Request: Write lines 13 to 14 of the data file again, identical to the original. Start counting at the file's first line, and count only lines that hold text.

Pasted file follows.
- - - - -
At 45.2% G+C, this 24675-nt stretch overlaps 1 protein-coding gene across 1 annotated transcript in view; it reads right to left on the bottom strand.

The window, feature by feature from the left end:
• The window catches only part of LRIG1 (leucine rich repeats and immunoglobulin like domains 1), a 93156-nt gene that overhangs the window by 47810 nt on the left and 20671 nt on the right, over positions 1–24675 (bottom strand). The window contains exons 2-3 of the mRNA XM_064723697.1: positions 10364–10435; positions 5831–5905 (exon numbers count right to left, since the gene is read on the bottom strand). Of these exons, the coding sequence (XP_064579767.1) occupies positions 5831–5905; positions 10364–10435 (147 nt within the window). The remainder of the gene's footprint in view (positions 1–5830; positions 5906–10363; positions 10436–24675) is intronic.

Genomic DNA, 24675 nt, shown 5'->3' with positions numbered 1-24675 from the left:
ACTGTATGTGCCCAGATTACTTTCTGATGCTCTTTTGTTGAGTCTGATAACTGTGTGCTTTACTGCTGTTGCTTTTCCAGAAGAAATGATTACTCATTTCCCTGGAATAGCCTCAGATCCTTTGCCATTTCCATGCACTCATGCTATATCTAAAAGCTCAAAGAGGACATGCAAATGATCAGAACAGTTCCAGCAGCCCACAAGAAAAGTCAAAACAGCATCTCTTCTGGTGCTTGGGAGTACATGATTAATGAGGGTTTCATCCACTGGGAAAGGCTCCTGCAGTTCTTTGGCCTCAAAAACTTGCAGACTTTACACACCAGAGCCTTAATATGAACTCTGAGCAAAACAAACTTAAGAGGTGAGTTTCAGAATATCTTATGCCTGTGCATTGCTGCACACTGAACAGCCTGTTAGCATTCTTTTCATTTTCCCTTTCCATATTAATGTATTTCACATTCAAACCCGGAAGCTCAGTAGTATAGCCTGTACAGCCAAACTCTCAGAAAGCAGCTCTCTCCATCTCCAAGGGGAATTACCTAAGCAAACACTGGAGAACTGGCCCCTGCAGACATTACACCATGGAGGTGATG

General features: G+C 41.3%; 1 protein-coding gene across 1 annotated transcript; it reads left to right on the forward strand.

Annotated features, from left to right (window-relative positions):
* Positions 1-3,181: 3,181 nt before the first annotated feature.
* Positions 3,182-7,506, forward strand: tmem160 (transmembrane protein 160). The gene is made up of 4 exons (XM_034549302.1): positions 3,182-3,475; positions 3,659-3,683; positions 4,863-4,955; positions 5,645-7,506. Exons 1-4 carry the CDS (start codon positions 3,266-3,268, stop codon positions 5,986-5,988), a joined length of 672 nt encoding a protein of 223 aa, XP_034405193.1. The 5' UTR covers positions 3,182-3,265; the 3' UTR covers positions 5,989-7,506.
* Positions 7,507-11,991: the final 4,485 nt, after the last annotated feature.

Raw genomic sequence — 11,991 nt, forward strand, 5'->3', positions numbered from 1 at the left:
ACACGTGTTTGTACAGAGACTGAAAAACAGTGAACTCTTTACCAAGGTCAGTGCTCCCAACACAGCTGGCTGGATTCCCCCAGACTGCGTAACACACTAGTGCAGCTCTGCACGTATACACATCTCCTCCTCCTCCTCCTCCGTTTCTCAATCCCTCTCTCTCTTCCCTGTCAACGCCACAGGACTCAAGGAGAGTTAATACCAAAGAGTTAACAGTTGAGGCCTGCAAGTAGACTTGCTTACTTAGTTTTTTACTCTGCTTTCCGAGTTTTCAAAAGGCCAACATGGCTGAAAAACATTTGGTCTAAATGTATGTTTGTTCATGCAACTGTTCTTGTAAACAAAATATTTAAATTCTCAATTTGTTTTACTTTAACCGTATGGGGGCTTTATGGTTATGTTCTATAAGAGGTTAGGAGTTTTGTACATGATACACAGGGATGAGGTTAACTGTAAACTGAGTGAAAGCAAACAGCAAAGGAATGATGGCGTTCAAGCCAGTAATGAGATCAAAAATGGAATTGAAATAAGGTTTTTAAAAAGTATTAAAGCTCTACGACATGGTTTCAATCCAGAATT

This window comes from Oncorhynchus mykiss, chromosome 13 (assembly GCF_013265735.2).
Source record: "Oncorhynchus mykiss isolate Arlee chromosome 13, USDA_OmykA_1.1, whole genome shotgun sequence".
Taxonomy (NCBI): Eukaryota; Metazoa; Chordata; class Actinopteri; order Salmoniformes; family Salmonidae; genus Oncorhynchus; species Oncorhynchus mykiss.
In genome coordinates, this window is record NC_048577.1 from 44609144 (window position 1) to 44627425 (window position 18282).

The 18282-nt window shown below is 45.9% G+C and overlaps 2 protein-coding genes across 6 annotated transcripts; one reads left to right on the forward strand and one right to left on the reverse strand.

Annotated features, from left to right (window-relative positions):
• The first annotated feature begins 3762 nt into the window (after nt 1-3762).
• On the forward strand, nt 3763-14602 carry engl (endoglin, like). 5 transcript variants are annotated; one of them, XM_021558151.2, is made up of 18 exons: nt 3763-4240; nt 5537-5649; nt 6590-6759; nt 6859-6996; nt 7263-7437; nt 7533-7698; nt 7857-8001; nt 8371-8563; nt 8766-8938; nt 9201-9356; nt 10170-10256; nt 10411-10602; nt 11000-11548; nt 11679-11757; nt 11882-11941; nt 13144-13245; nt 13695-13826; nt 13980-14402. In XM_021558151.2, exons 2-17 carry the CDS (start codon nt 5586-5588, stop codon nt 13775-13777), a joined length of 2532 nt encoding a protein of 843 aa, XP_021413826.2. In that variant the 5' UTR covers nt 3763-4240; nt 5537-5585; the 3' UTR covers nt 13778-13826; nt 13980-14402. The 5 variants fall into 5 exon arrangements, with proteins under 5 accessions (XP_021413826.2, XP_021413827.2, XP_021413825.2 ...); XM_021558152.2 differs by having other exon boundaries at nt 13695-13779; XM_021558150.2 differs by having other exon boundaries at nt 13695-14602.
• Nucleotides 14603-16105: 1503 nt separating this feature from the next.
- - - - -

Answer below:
This window comes from Oncorhynchus mykiss, chromosome 13 (assembly GCF_013265735.2).
Source record: "Oncorhynchus mykiss isolate Arlee chromosome 13, USDA_OmykA_1.1, whole genome shotgun sequence".